Greg Sheridan
Christians: The urgent case for Jesus in our world
Allen & Unwin, Australia, 2021
ISBN-13: 978-1760879099

Book Christians

 

 "Written as a follow-up of sorts to his 2018 book, God is Good for You, Sheridan - who by day is the foreign editor of The Australian newspaper, says the latest work came about after a friend remarked to him following the release of God is Good for You that he didn't get a strong sense of the 'living Jesus' from the Gospels - remarks that led Sheridan to spend 'a year or two inside the New Testament'."

Christians, from the earliest days of the church, have always been an eclectic group of people. Greg Sheridan's latest book, Christians, certainly shows that to be the case as he profiles the lives of Christians from the ancient past and the contemporary world.

Written as a follow-up of sorts to his 2018 book, God is Good for You, Sheridan - who by day is the foreign editor of The Australian newspaper, says the latest work came about after a friend remarked to him following the release of God is Good for You that he didn't get a strong sense of the "living Jesus" from the Gospels - remarks that led Sheridan to spend "a year or two inside the New Testament".

Out of that comes this latest book which, divided into two parts, broadly looks, firstly at the character of Jesus and the earliest Christians - including Mary, Peter and Paul (whom he refers to as 'Christ's Lenin', a statement he goes to some lengths to explain) - and then, secondly at some more modern-day followers of Christ.

The latter include some whom have made an impact in popular culture - everyone from Fred Rogers to JRRR Tolkien - along with some whom Sheridan has personally encountered - a number of Australian Christians who have founded NGOs or mission organiations as well as politicians such as Australian Prime Minister Scott Morrison, whose Pentecostal faith is well-known, and former Governor-General Bill Hayden, whose late life embrace of "Catholic Christianity", as Sheridan calls it, is less so.

Sheridan saves some of the best till last - it's only in the final chapters of the book that we find an interesting chapter on Christianity in China today (Sheridan was the first ever Beijing correspondent for The Australian in the mid-1980s) and the Chinese view of religion as well as conversations with Samuel Rodriguez, president of the National Hispanic Christian Leadership Conference, Alpha creator Nicky Gumbel and Melbourne Catholic Archbishop Peter Comensoli.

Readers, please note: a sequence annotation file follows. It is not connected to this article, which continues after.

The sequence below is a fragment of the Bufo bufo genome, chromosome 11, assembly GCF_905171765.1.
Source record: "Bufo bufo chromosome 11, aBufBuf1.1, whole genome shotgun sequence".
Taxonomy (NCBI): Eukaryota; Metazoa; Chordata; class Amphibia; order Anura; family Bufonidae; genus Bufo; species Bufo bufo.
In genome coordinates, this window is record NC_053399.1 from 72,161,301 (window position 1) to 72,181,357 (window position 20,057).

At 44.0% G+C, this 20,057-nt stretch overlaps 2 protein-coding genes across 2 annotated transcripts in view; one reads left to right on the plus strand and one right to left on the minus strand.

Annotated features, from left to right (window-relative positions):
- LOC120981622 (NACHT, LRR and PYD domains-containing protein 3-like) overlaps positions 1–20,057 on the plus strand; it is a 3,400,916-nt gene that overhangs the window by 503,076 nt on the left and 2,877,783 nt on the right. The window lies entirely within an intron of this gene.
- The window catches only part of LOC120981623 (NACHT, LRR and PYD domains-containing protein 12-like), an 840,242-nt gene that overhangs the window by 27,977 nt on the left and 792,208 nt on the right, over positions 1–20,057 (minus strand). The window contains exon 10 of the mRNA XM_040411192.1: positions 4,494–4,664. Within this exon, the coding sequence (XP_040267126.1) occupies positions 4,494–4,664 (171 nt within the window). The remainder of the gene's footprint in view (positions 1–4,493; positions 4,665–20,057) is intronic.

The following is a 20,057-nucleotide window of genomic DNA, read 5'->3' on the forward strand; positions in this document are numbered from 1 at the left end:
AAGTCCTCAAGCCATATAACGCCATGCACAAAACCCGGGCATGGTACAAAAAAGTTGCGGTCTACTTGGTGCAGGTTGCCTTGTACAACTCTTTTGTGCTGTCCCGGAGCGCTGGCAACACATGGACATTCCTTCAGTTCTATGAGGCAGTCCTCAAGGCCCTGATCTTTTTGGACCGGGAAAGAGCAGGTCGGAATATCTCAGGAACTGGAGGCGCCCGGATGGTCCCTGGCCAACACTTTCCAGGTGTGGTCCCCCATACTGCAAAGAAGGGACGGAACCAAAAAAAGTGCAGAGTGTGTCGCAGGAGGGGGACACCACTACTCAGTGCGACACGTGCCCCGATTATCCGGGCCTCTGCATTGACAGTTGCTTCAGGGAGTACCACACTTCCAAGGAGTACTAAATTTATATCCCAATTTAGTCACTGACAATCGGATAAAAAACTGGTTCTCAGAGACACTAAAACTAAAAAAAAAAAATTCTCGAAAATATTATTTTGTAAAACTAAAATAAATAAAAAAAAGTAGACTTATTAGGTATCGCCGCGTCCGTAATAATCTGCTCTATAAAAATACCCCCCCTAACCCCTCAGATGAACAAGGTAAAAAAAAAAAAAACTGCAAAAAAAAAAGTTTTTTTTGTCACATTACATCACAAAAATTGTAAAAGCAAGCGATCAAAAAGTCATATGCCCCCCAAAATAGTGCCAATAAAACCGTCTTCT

While he's known for expressing some strong political views, that is not the focus of this book - 

Sheridan, who is a Catholic, has - as will already be clear, deliberately taken a broad approach in looking at what Christianity looks like today, covering in the book stories of people from a broad range of Christian backgrounds (he, for example, expresses his admiration for the Pentecostals - "their energy, their openness and their enthusiasm about their faith".

It's an approach also seen in a juxtaposition he makes between two London churches in Kensington - Holy Trinity Brompton, the Anglican home of the Alpha Course, and the nearby Catholic Brompton Oratory.

"It seems that HTB and the Oratory next door are poles apart, but I don't think that at all..." Sheridan writes. He says that while the music played at the two churches is different, the Christian communities strike him as "not much different at all on the things that really matter".

"One, with its ancient Latin liturgy, looks shockingly counter-cultural. The other, hip and groovy, seems to be riding the wave of ctemporary culture. But the worship and the music in both churches are based squarely on the words of the Bible, Old Testament and New, and the message of the Christianity is essentially the same. Both forms of Christianity are growing, in London and elsewhere."

There's a lot to ruminate on in this book and each chapter is worth taking your time over. The book's title is an apt explanation of what it's about - Christians - but despite the subtitle, The Urgent Case for Jesus in Our World, this is not so much an apologetic work (although there is some of that, particularly in the first part of the book). Rather the strength of Christians is the more personal exploration of the lives of those, both in the ancient past and in the world today, who profess to follow Christ and what that looks like for them.